IMPRESSIONS: Shamel Pitts’ “Black Box: Little Black Book of Red” at Gibney
The Theater at Gibney 280 Broadway
June 1, 2018
Conception, Text, and Performance: Shamel Pitts
In collaboration with Art Director/Lighting Designer Tom Love
Musical Arrangement: Stella Goldstein at Auerbach Records
Costume Design and Original Producer: Galit Reich
Who is Shamel Pitts?
This question spurs his Black Box: Little Black Book of Red, which was curated by GDC, a program for choreographers who share values with the Gibney Dance Company. During its half-week run, audiences witness Pitts’ search for identity in a world where the only constant is change. His answers — because it appears there’s more than one — suggest he’s someone who accepts change yet preserves and protects parts of himself from changing too much.
Who was Shamel Pitts?
Born in Bedford-Stuyvesant, he attended LaGuardia High School of Music & Art and Performing Arts before receiving a BFA in Dance from The Juilliard School. In addition to performing with Les Ballets Jazz de Montreal and Mikhail Baryshnikov’s Hell’s Kitchen Dance, he was a member of Batsheva Dance Company for seven years. There, he became fluent in Gaga, Ohad Naharin’s movement language, which he teaches around the world.
This laudatory résumé, however, isn’t the point. Instead Pitts, his cut-glass body painted gold like a scepter, treads into the performance space with little fanfare. For forty-five minutes, he executes human and inhuman actions: staccato jogging, jerks that pulse through his body like electric shocks, one virtuosic sequence where his limbs slice through and hang in the air.
Like a monastic chamber or maybe a prison cell, the three-walled, black-as-night stage is bare save a table, a mirror, and a cloud of dark fabric. An outline of a crown is taped to the back wall, under which Pitts slides his hands down, leaving smudges of gold paint.
Later, he scrapes paper from the rear partition to reveal the word BLACK written in crooked capital letters. He holds the mirror aloft, its light catching and then casting uncanny illuminations. During one intense moment, he stands behind the turned-over table and peers out. His shadow looms behind him as if it’s about to consume him.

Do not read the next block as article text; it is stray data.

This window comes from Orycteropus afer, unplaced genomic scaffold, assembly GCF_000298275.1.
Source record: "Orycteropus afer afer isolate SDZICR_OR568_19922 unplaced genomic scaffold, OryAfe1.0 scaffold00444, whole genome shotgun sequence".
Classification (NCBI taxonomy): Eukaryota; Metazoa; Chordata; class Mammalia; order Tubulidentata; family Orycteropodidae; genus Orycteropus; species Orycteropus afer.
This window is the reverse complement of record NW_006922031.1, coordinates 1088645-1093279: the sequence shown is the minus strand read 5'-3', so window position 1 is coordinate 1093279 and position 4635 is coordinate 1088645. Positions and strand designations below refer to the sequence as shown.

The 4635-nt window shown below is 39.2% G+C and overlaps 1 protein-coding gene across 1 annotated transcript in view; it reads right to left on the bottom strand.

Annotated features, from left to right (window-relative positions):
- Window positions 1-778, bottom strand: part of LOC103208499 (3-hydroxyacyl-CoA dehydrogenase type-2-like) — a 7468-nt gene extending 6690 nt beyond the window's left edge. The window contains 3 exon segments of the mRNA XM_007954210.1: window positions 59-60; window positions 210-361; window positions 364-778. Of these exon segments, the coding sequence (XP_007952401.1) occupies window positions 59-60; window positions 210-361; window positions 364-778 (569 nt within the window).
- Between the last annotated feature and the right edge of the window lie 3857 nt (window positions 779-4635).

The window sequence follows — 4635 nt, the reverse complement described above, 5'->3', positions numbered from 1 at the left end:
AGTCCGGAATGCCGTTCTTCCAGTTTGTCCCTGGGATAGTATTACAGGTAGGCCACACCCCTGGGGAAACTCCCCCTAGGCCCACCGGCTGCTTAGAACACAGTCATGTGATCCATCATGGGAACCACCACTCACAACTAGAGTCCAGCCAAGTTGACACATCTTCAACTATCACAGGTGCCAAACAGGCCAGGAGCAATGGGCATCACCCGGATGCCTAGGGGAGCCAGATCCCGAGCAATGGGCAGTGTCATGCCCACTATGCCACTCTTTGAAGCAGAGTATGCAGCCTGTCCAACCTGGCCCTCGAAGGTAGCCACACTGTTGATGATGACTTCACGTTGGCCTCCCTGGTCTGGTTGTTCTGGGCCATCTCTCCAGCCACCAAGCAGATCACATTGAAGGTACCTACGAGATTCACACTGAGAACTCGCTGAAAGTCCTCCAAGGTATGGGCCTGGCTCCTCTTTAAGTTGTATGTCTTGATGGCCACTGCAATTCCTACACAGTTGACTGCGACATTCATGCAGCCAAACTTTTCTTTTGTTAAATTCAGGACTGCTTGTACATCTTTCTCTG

Throughout these gem-like vignettes, an ambient soundscape burbles and thrums. At the beginning and the end, papers rustle; they act as bookends to a recording of Pitts reciting spoken-word poetry that swings between existential ruminations and peppy self-help affirmations. “Allow your essence to speak truth to your existence,” he intones. “What’s real is what I feel.” (These are relayed to the best of my memory; the theater was too dark to take useable notes.)
Pitts’ musings and bon mots stream forth so rapidly that my mind can’t keep up, so I let his sonorous voice melt into the background. I’d rather focus on the dancing where each movement conveys more wisdom than a thousand words ever could.
Near the end, Pitts offers a thesis as to who he is: young, gifted, and Black. Most of us would probably agree. He, though, counters this. He says he wants to be a prince, but he’s worried he’ll always be a boy from the hood.
So who is Shamel Pitts?
All of the above and more.
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